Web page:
Japan Criticizes US Digital Tax Proposal

Taro Aso, Japan’s finance minister, criticized a US tax reform proposal on Sunday that, according to him, could undermine global efforts to agree on new rules to tax large technology companies.
The Organization for Economic Cooperation and Development (OECD) is developing rules to make digital companies pay taxes wherever they do business, instead of registering their subsidiaries, a measure that was widely supported by the financial leaders of the major economies of the Group of 20 (G20) on Sunday.
However, OECD efforts stalled at the end of 2019 due to last-minute changes required by Washington, including a “safe harbor” policy that, according to critics, would allow multinationals to choose to comply with the new set of rules or adhere to existing regulations.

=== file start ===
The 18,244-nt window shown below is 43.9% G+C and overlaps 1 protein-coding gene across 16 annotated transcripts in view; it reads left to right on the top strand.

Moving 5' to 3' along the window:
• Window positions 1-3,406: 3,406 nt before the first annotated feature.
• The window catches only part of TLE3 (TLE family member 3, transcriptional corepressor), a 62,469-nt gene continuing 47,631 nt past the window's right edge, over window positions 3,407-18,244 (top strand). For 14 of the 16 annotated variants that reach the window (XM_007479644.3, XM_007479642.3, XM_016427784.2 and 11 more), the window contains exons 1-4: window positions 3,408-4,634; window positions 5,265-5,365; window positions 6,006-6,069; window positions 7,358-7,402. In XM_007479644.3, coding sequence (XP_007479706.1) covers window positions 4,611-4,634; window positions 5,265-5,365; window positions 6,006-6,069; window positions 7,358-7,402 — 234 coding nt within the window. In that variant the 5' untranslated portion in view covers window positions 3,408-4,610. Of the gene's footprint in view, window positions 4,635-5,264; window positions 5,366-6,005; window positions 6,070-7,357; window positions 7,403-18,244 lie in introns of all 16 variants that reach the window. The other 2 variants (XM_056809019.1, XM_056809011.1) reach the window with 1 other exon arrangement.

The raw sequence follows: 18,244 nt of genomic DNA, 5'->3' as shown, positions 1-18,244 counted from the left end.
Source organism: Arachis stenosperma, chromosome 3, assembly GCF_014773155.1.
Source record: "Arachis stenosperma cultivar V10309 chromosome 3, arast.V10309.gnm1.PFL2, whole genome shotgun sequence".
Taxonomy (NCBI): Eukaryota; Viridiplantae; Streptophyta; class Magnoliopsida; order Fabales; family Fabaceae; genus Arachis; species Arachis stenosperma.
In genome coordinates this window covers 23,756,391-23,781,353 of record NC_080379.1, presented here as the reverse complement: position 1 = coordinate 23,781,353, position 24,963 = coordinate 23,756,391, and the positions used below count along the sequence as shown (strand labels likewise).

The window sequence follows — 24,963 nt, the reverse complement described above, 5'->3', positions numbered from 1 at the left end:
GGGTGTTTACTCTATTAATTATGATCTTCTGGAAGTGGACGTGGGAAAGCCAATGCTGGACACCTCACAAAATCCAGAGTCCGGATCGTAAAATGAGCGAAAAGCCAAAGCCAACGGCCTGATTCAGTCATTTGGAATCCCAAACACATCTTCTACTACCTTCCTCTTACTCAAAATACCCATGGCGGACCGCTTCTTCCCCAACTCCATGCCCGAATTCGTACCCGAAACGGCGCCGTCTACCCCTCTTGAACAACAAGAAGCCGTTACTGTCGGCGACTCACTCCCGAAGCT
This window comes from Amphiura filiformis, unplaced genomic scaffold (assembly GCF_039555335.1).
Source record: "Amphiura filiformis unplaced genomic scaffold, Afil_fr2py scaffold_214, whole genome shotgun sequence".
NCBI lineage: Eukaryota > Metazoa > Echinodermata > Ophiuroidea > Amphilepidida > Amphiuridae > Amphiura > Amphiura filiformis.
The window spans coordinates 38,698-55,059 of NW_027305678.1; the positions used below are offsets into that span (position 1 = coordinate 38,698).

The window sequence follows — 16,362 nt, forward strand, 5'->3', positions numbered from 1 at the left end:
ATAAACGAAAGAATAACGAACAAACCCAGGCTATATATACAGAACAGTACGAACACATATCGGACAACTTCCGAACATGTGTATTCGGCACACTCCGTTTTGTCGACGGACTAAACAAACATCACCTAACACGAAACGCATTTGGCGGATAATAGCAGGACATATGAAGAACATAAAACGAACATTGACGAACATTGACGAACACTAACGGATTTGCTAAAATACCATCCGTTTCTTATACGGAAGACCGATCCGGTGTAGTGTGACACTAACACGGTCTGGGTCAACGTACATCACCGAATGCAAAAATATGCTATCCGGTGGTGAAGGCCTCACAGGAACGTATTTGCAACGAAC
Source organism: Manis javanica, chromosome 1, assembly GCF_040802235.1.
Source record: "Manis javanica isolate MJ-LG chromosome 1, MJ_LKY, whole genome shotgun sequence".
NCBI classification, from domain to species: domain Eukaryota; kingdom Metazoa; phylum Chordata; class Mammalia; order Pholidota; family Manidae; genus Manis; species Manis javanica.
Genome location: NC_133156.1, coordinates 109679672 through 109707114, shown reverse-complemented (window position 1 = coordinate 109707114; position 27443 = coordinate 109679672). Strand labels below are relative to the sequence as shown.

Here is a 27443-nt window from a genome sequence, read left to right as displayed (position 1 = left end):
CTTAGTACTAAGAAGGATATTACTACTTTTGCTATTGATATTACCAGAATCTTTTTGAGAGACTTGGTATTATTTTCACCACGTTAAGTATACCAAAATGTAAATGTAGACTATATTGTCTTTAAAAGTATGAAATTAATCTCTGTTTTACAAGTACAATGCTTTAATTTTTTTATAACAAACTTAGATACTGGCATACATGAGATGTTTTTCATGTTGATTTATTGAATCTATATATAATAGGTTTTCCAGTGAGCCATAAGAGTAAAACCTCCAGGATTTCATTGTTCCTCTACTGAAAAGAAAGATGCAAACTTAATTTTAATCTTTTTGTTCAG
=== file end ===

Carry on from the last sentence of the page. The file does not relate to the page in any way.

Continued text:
“I told my counterparts that Japan is very concerned about the safe harbor proposal,” Aso told reporters at a press conference after attending the G20 meeting.
He added that “the effect on regulations we are trying to make would be extremely diminished. That is an opinion expressed by several countries,” he said, joining a chorus of criticism from France and other nations about the US proposal.
Many G20 officials believe that the United States is reluctant to deal with a potentially complicated political issue before this year’s presidential elections.
The taxes of global digital companies such as Amazon, Google and Apple, and the effect of the coronavirus outbreak on the global economy, featured prominently at the G20 financial leaders meeting in Riyadh over the weekend.

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